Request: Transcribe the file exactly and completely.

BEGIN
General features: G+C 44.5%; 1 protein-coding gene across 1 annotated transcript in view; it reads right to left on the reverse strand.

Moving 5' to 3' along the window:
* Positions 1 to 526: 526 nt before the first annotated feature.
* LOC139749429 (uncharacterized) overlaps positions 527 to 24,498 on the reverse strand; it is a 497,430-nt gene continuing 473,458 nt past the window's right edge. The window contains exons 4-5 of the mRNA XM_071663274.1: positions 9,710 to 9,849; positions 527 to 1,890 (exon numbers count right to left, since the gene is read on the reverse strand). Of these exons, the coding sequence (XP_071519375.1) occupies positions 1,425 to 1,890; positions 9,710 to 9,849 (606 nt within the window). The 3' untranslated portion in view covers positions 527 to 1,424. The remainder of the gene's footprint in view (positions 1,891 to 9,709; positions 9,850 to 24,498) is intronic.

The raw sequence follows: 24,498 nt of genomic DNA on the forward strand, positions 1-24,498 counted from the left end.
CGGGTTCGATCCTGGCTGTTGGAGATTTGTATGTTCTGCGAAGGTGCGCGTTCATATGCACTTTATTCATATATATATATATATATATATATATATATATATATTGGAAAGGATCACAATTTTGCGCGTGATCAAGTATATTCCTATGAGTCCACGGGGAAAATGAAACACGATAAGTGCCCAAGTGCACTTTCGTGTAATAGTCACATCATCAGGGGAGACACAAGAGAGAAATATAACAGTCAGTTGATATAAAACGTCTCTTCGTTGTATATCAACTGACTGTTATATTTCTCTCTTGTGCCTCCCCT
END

General features: G+C 44.5%; 1 protein-coding gene across 1 annotated transcript in view; it reads right to left on the reverse strand.

Moving 5' to 3' along the window:
* Positions 1 to 526: 526 nt before the first annotated feature.
* LOC139749429 (uncharacterized) overlaps positions 527 to 24,498 on the reverse strand; it is a 497,430-nt gene continuing 473,458 nt past the window's right edge. The window contains exons 4-5 of the mRNA XM_071663274.1: positions 9,710 to 9,849; positions 527 to 1,890 (exon numbers count right to left, since the gene is read on the reverse strand). Of these exons, the coding sequence (XP_071519375.1) occupies positions 1,425 to 1,890; positions 9,710 to 9,849 (606 nt within the window). The 3' untranslated portion in view covers positions 527 to 1,424. The remainder of the gene's footprint in view (positions 1,891 to 9,709; positions 9,850 to 24,498) is intronic.

The raw sequence follows: 24,498 nt of genomic DNA on the forward strand, positions 1-24,498 counted from the left end.
CGGGTTCGATCCTGGCTGTTGGAGATTTGTATGTTCTGCGAAGGTGCGCGTTCATATGCACTTTATTCATATATATATATATATATATATATATATATATATATTGGAAAGGATCACAATTTTGCGCGTGATCAAGTATATTCCTATGAGTCCACGGGGAAAATGAAACACGATAAGTGCCCAAGTGCACTTTCGTGTAATAGTCACATCATCAGGGGAGACACAAGAGAGAAATATAACAGTCAGTTGATATAAAACGTCTCTTCGTTGTATATCAACTGACTGTTATATTTCTCTCTTGTGCCTCCCCT